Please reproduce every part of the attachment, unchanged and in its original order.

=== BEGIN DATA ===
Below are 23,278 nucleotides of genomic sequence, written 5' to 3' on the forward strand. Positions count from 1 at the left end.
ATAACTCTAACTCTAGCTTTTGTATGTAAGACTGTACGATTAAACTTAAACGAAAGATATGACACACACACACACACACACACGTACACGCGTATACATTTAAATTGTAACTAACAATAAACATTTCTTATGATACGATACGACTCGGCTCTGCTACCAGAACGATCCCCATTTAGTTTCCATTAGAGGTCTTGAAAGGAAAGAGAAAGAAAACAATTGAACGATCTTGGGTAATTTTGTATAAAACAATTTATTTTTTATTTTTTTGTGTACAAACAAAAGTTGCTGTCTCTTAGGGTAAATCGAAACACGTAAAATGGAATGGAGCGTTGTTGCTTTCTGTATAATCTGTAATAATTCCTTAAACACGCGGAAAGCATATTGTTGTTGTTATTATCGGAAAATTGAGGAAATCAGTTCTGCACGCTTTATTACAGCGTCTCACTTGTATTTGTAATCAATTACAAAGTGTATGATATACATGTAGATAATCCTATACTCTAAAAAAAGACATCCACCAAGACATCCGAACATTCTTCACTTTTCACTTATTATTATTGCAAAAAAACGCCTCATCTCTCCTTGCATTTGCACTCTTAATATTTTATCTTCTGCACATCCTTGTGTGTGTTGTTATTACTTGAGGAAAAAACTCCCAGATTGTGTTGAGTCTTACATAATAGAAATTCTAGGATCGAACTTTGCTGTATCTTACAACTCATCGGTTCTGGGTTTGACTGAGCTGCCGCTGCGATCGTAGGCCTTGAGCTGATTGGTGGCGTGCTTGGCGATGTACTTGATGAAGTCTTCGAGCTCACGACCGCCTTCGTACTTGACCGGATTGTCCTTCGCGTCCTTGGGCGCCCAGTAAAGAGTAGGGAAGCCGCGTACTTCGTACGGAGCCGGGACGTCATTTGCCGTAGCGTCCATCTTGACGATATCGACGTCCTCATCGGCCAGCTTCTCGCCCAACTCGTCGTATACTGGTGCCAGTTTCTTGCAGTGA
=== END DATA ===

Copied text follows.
Below are 23,278 nucleotides of genomic sequence, written 5' to 3' on the forward strand. Positions count from 1 at the left end.
ATAACTCTAACTCTAGCTTTTGTATGTAAGACTGTACGATTAAACTTAAACGAAAGATATGACACACACACACACACACACACGTACACGCGTATACATTTAAATTGTAACTAACAATAAACATTTCTTATGATACGATACGACTCGGCTCTGCTACCAGAACGATCCCCATTTAGTTTCCATTAGAGGTCTTGAAAGGAAAGAGAAAGAAAACAATTGAACGATCTTGGGTAATTTTGTATAAAACAATTTATTTTTTATTTTTTTGTGTACAAACAAAAGTTGCTGTCTCTTAGGGTAAATCGAAACACGTAAAATGGAATGGAGCGTTGTTGCTTTCTGTATAATCTGTAATAATTCCTTAAACACGCGGAAAGCATATTGTTGTTGTTATTATCGGAAAATTGAGGAAATCAGTTCTGCACGCTTTATTACAGCGTCTCACTTGTATTTGTAATCAATTACAAAGTGTATGATATACATGTAGATAATCCTATACTCTAAAAAAAGACATCCACCAAGACATCCGAACATTCTTCACTTTTCACTTATTATTATTGCAAAAAAACGCCTCATCTCTCCTTGCATTTGCACTCTTAATATTTTATCTTCTGCACATCCTTGTGTGTGTTGTTATTACTTGAGGAAAAAACTCCCAGATTGTGTTGAGTCTTACATAATAGAAATTCTAGGATCGAACTTTGCTGTATCTTACAACTCATCGGTTCTGGGTTTGACTGAGCTGCCGCTGCGATCGTAGGCCTTGAGCTGATTGGTGGCGTGCTTGGCGATGTACTTGATGAAGTCTTCGAGCTCACGACCGCCTTCGTACTTGACCGGATTGTCCTTCGCGTCCTTGGGCGCCCAGTAAAGAGTAGGGAAGCCGCGTACTTCGTACGGAGCCGGGACGTCATTTGCCGTAGCGTCCATCTTGACGATATCGACGTCCTCATCGGCCAGCTTCTCGCCCAACTCGTCGTATACTGGTGCCAGTTTCTTGCAGTGA